In-mould decoration and labelling technologies provide options for all types of products. Applications and opportunities are numerous.
In-mould labelling (IML) has been used in packaging applications since the early 80’s, and New Zealand and Australia were relatively early adopters of the technology that was principally developed in Germany.
Basic IML processes involve loading a printed plastic label into an injection moulding tool. The component, container or lid is then moulded behind and around the label. The bond formed between the label and the product is superior to adhesive and “printed on” graphics. Experienced designers are able to create a seamless blend between the label and the product that merge the branding and information with the product itself. This trend is expanding in the packaging and FMCG industries as injection moulding becomes a favoured manufacturing technology.
Above: Helga margarine example designed at Bayly for Huhtamaki Australia – printed PP label, PP injection moulding
In terms of the use of IML with amorphous engineering materials the history is much shorter, and it is really only the last 10 years where we have seen the technique relatively widely adopted for engineering polymers. More widely referred to as In Mould Decoration (IMD), it is commonly used in automotive components and in medical products and is an increasingly attractive alternative because of a number of key attributes it can bring to the design of a product.
Benefits of IMD -
The earliest examples of IMD were readily found in the manufacture of the colourful mobile phone faces that were all the rage but a few short years ago. We all recall the plethora of customization options that the discerning consumer could choose from to make their phone stand out from the crowd.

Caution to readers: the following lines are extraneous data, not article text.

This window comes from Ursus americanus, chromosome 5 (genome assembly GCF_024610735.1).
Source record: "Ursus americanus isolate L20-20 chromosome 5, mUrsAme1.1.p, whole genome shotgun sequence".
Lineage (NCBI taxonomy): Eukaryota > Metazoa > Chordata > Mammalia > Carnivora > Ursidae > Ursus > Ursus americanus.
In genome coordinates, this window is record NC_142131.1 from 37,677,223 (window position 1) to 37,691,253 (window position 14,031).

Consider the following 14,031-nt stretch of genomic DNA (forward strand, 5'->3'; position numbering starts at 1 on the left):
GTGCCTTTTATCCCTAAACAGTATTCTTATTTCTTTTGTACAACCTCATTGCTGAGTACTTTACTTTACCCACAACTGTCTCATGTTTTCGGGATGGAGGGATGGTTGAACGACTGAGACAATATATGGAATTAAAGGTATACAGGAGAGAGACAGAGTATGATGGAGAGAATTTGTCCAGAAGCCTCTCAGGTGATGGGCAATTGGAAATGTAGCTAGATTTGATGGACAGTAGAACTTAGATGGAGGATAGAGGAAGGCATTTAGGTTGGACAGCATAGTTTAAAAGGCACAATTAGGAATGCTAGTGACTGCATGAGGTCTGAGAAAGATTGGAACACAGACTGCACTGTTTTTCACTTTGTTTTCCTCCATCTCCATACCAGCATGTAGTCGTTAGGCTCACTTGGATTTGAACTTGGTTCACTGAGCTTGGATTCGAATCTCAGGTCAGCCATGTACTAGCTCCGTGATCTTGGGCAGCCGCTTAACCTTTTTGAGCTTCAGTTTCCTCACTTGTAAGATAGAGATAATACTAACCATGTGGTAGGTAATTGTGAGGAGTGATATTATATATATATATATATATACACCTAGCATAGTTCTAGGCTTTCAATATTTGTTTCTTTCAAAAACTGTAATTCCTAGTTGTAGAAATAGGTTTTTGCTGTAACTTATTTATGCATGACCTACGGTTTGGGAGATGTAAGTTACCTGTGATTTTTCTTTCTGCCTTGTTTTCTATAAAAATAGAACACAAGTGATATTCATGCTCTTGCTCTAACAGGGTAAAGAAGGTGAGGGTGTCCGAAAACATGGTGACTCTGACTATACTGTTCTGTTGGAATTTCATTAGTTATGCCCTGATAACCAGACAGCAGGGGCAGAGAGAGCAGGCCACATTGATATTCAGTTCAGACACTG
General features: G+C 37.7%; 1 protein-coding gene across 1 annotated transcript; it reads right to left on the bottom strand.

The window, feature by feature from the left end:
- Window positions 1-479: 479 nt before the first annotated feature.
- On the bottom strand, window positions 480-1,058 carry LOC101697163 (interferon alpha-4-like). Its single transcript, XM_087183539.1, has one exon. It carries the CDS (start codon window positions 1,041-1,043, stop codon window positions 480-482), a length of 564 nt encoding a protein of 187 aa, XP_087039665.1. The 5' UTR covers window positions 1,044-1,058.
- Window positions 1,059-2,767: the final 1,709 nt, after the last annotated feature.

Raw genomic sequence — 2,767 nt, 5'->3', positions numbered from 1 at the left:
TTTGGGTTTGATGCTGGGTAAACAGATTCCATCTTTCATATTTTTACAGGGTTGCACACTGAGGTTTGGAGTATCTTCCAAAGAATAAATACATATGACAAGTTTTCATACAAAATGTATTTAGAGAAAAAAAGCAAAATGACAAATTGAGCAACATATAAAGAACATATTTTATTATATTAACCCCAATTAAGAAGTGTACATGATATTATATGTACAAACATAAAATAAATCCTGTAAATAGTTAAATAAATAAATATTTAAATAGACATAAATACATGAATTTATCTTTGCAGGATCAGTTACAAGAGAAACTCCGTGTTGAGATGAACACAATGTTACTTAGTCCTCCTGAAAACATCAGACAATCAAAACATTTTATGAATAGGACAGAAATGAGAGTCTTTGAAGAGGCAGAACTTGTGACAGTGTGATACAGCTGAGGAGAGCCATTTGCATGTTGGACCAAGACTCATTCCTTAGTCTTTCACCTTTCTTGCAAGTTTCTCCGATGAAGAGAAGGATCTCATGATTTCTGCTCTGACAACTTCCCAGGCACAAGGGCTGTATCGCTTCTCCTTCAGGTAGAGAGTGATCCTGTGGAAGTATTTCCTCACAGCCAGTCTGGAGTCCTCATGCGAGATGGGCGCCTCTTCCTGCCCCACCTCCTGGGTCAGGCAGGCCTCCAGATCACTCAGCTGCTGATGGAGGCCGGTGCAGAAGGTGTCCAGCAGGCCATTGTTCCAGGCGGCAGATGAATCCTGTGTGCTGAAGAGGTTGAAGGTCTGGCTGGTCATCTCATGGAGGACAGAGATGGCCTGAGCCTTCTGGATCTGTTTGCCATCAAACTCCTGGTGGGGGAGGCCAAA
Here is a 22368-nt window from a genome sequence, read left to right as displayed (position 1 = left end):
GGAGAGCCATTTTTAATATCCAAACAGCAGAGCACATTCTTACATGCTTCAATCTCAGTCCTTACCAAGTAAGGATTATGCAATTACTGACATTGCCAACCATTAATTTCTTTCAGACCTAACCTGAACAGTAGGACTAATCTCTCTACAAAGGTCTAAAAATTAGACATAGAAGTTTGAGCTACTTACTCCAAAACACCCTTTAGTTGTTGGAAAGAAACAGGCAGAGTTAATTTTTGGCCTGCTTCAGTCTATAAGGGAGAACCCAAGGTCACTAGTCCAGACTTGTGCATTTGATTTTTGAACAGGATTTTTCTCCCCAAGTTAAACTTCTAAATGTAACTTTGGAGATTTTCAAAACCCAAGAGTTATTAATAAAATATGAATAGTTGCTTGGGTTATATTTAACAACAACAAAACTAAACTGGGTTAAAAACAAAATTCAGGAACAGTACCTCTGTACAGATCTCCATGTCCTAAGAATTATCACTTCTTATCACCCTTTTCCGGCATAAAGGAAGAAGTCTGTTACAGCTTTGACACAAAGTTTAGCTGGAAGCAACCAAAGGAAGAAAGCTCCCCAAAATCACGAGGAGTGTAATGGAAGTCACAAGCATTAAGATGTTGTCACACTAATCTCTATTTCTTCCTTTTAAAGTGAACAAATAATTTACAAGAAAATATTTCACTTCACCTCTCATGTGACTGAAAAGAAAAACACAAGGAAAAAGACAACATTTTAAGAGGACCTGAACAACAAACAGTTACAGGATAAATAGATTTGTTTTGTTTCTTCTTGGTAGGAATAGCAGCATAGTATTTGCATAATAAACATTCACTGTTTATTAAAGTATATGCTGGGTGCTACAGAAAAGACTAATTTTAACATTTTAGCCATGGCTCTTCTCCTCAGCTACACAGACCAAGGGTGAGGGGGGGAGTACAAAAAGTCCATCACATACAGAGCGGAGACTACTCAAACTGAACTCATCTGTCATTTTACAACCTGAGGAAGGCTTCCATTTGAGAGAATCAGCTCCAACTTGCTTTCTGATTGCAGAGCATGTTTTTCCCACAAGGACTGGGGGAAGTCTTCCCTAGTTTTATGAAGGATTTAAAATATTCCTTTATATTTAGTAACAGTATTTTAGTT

No longer are these a fashion option in the days of protective add-ons for iphones and android phones. Their time has passed us by but the process lives on.
The wide range of different printing, label substrate and plastic product options for this technology is huge and has virtually limitless application.
In the IMD processes, the 3 key aspects are the
Sabic Plastics have been a leading supplier of IMD technology and materials and their website has extensive resources dealing with the design of parts, tool design, part trimming processes. You can check it out here.
IMD In Action ......
Some very clever colleagues of ours at Talbot Technologies in New Zealand have combined their thermoforming and injection moulding business in order to provide a single point of contact for the manufacture of all types of products using IMD technology.
One of their latest and best examples of their capability has been the 5 IMD components that they supply to Fisher and Paykel Healthcare used in the new ICON sleep apneoa flow generator.
The process plant purpose-designed for production of the parts includes 7-axis robots working in tandem; and collapsing core moulds both for thermoforming labels, and injection moulding IMD parts.